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Ask the Midwife How to Stop Hiccups in Babies
by Gail Chapin, Certified
My ten-week old baby gets hiccups all the time. They donít seem to bother her, but I am wondering if there is anything I can do.
If your baby gets the hiccups, thereís a good chance she got them before she was even born. Lots of pregnant women report the sensation of short, jerky moves by the fetus. These are hiccups believe it or not!
Mothers-to-be who report feeling their fetuses hiccup often have babies with a hiccuping habit thatís most noticeable during their first few months.
What causes them? Infants tend to get hiccups as they gulp down formula or breast milk, filling their tiny stomachs with food and air. For toddlers or older kids, hiccups often occur when they eat too much or too fast. Excitement or surprise that causes a quick breathing-in reaction - say, jumping into a chilly pool - can also do it. These sudden intakes of air or liquid force the diaphragm to spasm, which makes the glottis (the opening between the vocal cords that regulates airflow) close quickly, creating the hiccup noise.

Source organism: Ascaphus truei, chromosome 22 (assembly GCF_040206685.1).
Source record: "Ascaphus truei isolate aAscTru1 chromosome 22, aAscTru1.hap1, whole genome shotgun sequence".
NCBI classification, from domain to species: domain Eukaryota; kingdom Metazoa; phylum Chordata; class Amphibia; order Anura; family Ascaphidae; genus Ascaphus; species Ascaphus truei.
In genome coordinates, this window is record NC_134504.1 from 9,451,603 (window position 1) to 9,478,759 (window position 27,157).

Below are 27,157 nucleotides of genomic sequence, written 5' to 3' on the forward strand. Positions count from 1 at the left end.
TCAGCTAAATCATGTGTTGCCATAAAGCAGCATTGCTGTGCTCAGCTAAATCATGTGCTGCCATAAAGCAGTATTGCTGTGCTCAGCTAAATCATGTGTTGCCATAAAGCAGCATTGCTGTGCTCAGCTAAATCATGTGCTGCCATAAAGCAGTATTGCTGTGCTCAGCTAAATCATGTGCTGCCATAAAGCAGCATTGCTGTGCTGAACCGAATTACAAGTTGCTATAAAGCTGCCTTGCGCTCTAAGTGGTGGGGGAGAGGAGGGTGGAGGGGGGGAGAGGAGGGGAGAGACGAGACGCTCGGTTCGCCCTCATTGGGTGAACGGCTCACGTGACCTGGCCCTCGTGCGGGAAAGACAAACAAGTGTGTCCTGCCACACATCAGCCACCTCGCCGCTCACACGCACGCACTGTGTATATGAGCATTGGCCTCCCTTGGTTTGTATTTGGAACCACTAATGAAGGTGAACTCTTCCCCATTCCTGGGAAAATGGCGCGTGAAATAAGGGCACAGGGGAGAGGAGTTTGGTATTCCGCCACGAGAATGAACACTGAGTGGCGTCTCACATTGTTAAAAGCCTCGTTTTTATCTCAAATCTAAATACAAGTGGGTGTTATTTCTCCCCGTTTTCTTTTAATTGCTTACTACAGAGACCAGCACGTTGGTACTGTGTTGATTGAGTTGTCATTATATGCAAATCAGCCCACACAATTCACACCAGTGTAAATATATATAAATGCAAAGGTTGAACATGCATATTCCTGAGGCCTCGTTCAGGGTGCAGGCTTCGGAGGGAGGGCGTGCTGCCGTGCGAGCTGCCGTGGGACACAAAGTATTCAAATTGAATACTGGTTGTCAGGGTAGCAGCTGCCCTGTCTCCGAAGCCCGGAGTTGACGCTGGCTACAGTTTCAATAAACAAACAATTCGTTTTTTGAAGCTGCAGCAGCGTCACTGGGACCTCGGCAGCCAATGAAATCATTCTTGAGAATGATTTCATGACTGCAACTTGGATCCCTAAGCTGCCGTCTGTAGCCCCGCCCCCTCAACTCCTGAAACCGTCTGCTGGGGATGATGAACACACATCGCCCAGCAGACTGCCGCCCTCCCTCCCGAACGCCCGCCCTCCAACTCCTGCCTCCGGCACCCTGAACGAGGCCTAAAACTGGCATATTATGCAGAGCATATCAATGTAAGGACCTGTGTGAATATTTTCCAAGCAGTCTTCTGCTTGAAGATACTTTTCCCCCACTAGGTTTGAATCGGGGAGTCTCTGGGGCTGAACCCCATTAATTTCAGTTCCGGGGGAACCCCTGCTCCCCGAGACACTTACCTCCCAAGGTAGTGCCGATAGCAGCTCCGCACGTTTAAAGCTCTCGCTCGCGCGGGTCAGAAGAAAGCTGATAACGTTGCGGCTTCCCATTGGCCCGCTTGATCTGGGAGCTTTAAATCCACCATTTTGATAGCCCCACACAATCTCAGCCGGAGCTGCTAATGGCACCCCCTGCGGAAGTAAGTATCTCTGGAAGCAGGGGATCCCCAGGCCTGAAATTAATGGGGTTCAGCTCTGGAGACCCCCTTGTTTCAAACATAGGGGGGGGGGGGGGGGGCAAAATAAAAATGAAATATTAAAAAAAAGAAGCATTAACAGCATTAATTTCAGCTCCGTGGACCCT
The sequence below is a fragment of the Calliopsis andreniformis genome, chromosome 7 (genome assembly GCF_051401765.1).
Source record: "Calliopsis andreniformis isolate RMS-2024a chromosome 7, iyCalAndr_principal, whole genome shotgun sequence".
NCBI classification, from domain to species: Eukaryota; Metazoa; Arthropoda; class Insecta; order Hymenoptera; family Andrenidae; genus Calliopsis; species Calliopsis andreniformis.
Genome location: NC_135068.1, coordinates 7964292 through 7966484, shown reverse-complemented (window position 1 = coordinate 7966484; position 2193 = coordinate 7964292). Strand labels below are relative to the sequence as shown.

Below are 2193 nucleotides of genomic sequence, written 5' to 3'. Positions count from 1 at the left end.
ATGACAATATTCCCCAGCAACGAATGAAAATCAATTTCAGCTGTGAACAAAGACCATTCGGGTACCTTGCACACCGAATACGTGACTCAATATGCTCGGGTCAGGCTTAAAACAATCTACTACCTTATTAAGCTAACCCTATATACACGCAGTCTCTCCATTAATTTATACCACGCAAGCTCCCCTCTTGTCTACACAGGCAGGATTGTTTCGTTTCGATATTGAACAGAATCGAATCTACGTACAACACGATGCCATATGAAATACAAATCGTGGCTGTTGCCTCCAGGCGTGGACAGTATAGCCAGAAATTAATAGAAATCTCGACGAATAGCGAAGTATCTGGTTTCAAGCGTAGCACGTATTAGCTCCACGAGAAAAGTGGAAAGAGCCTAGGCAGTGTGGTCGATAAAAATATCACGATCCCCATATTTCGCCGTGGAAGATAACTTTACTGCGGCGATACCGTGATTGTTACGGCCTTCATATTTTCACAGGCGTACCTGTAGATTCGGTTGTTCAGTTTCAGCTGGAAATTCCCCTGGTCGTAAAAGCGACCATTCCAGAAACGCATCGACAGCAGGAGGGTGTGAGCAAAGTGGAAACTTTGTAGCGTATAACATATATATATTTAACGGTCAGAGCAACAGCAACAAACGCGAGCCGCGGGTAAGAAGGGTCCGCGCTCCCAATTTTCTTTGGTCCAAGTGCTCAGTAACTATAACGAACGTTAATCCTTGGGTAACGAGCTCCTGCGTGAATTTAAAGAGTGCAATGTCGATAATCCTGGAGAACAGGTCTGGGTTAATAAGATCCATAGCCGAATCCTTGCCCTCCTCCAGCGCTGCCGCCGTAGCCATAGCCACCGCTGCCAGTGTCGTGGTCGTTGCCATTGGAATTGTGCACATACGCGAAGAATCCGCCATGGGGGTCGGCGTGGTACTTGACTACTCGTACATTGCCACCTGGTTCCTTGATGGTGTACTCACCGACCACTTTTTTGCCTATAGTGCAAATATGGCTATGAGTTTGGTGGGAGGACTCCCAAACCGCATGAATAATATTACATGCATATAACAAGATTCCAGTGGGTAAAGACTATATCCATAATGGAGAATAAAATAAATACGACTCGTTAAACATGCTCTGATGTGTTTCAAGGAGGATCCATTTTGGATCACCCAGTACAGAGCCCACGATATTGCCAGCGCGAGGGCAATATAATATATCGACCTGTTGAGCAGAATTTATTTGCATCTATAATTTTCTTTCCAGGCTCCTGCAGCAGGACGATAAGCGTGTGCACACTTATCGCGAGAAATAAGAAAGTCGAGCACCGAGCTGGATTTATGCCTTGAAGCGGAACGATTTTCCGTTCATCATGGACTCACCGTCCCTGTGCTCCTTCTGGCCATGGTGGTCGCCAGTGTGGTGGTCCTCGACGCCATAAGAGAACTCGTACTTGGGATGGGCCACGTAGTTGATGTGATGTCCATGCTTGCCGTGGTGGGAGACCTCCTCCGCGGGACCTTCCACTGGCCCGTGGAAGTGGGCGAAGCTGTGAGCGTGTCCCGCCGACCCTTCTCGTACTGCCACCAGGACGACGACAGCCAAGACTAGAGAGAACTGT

Hiccups tend to go away on their own in a few minutes. They rarely cause the infant any discomfort. If a bout strikes when an older child is eating solid food, sucking on hard candy, or chewing gum, remove the item from her mouth, since she could choke.
What should you do? Try giving the baby more breast milk or formula. If she is bottle-feeding, change the nipple size so she is not gulping formula because it is coming out of the bottle so fast. If you are going to lay a hiccuping infant down, be sure to position her on her side, not her back, with her head slightly higher than her tummy. A successful remedy for older children is to have the child hold her breath for a little while. This allows carbon dioxide to build up in the blood, which will stop the spasming of the diaphragm. Some other popular treatments include: swallowing several times without taking a breath or covering the hiccuping personís ears with moderate pressure and having her drink a glass of water. It also works to startle the person, who will gasp; this interrupts the airflow and rights the diaphragm.
Do you have questions about pregnancy, birth or womenís health? Send it to:
Gail Chapin, CNM
The Birth Place
14478 Molly Pitcher Highway
Greencastle, PA 17225
Or call, 717-593-9173.
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